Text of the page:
Whether or not all rhinos bear a grudge is up for debate, but most observers seem to agree that a large part of why rhinos charge even inanimate objects is because of their poor vision. The beasts are most certainly nearsighted and can't see very well beyond 90 feet (27 meters) [source: Maydon]. They do, however, have a powerful sense of smell and hearing, so if they detect an unfamiliar scent or hear an odd noise, their tendency is to charge in the general direction of it.
Not all rhinos charge as frequently as others. Black rhinos, which are common in Eastern and Southern Africa, are the most likely of the five rhino species to tackle without provocation. The white rhinoceros tends to be more docile and the Javan and Sumatran species supposedly lack the presumed bad temper altogether.
Although the tamer species have been reported to charge on occasion, those instances may simply be a case of improper navigation. Due to their poor vision, these peace-loving rhinos may actually be trying to escape the supposed threat but, instead, end up running toward it [source: Bruton].
In other instances, the rhinos may not be trying to scare something off or to escape, but simply burning off steam. When they become aggravated or hurt, the animals sometimes take out their frustration on inanimate objects like trees or termite mounds, repeatedly smashing them with their horns until the object disintegrates [source: Skinner].
Whether a rhino is likely to charge also depends a bit on its personal history and individual temperament. If it was raised in a relatively peaceful, non-threatening environment, it will probably be less aggressive. If, however, it has been frequently hunted or otherwise provoked, it will no doubt be easily perturbed. Either way, it's a sure bet that if you come between a female and her calf, you better start moving.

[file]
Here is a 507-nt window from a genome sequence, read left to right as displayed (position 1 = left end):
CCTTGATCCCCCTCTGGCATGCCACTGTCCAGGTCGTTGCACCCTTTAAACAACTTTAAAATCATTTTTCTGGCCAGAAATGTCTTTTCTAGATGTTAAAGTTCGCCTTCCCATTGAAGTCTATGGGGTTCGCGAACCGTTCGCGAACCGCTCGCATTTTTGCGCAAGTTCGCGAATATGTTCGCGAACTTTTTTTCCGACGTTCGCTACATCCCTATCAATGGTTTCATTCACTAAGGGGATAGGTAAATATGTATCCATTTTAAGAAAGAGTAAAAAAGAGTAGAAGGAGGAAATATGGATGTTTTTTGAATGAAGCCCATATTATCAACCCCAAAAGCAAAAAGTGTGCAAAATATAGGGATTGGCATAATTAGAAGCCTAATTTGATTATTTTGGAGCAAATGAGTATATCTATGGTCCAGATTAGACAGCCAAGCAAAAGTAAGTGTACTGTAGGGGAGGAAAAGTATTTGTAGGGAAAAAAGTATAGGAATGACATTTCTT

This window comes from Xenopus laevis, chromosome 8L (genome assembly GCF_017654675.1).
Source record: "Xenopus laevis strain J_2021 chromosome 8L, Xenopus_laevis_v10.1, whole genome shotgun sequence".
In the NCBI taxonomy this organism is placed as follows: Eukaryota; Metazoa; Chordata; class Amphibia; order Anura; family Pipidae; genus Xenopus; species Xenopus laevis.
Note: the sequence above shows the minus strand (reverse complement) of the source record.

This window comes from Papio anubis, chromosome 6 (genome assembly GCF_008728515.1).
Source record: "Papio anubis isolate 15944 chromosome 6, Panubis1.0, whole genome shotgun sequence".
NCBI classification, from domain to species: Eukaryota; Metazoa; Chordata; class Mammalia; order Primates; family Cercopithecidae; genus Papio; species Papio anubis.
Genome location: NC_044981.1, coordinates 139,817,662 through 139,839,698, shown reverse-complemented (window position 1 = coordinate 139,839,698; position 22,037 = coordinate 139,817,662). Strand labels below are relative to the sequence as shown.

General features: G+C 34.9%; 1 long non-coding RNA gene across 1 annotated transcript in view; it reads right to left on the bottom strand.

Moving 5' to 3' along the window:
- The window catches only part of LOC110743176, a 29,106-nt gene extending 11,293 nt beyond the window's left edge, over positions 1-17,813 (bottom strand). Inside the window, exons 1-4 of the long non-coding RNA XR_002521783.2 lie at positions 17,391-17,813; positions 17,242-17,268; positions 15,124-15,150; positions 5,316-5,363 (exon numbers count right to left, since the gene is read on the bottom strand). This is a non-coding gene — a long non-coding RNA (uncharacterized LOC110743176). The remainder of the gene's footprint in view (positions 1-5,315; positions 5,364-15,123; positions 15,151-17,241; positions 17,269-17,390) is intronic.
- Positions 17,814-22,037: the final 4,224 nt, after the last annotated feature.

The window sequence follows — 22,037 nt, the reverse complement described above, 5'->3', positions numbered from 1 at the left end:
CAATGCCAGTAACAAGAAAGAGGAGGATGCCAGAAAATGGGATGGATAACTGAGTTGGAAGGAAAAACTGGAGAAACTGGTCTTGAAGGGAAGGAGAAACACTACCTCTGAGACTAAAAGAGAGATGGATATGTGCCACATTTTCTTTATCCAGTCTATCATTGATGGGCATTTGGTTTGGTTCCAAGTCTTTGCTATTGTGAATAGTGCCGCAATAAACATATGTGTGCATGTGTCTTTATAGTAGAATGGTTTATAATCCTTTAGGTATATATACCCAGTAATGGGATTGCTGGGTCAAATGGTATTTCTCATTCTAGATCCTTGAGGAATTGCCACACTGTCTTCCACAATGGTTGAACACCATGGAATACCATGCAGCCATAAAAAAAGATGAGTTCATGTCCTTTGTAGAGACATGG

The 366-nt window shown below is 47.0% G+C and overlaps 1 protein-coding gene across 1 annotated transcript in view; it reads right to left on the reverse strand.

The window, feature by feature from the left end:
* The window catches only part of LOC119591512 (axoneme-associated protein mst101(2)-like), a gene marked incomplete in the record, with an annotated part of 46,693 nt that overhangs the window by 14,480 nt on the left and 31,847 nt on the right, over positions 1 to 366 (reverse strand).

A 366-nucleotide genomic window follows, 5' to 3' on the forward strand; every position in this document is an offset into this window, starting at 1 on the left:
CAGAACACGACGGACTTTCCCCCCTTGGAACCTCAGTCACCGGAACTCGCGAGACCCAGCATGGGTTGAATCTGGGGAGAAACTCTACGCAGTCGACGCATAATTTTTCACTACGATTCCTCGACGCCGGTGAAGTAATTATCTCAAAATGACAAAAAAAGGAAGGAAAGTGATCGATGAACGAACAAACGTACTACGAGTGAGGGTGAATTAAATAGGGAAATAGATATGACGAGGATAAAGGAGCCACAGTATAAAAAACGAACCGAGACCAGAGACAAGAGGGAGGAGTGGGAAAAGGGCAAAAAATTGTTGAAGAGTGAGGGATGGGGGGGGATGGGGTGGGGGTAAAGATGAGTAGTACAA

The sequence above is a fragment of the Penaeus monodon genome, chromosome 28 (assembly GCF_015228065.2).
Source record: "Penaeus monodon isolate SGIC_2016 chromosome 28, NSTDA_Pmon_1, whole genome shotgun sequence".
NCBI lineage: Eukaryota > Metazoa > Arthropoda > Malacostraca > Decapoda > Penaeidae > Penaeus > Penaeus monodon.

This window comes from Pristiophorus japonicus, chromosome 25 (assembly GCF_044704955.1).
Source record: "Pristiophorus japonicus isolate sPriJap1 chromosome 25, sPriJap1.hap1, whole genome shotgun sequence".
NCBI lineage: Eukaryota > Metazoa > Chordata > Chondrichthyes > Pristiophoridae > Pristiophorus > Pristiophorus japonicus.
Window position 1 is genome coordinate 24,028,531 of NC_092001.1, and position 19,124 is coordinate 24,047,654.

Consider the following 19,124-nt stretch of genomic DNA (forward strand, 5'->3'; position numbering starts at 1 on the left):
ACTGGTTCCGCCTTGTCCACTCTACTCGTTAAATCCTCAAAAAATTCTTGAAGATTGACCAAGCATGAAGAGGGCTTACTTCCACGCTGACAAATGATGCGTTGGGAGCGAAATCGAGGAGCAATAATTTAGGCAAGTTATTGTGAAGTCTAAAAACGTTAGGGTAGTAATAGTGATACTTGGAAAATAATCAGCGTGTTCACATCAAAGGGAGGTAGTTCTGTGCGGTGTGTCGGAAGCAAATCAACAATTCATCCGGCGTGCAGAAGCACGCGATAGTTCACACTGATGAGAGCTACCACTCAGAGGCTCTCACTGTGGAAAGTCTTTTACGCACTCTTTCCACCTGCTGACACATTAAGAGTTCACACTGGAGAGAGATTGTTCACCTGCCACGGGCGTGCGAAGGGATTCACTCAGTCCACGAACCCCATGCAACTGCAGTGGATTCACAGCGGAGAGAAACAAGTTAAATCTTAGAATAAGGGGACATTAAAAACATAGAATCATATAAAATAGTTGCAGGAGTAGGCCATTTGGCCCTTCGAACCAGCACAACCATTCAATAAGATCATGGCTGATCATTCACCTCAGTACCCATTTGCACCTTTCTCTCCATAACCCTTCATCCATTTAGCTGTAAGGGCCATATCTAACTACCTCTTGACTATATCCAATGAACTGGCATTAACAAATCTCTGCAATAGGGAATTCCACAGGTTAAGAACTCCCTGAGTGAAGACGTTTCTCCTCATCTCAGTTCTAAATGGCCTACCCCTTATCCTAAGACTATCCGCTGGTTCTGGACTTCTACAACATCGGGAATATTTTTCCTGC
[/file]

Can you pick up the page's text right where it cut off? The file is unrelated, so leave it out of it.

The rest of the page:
Whether a rhino's charge is coldly premeditated or initiated out of fear and confusion doesn't really matter once its lumbering body gets going. Not only can their horns reach frightening lengths, but the animals are surprisingly fast for their size, able to reach speeds of up to 40 mph (64 kph) [source: National Geographic, San Diego Zoo].
Of course, unless it's a tree or a termite mound, the target has the benefit of full vision capabilities. For more on rhinos, feel free to charge to the next page.
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More Great Links
- Bruton, R. "The rhinos of South-East Asia." Conservation News. August 1963.
- Dales, D.H. "Black and white rhinos in the Umfolosi Game Reserve." Redwing, Journal of the S. Andrew's College Natural History Society. 1966. Vol 32.
- Hughes, Catherine. "Black Rhinoceros." National Geographic Kids. (Oct. 17, 2008)http://kids.nationalgeographic.com/Animals/CreatureFeature/Black-rhinoceros
- "Mammals: Rhinoceros." San Diego Zoo. (Oct. 17, 2008)http://www.sandiegozoo.org/animalbytes/t-rhinoceros.html
- Maydon, H.C. "Big game shooting in Africa." London: Seeley, Service and Co. 1932.
- "Rhinoceros." African Wildlife Foundation. (Oct. 17, 2008)http://www.awf.org/content/wildlife/detail/rhinoceros
- "Rhinoceros." Defenders of Wildlife. (Oct. 17, 2008)http://www.kidsplanet.org/factsheets/rhinoceros.html
- "Rhinoceros." World Wildlife Fund. Feb. 5, 2008. (Oct. 17, 2008)http://www.panda.org/about_wwf/what_we_do/species/about_species/species_fac tsheets/rhinoceros/index.cfm
- Skinner, J.D. and R.H.N. Smithers. "The Mammals of the Southern African Subregion." Pretoria: University of Pretoria. 1990.
- "White Rhinoceros." National Geographic. (Oct. 17, 2008)http://animals.nationalgeographic.com/animals/mammals/white-rhinoceros.html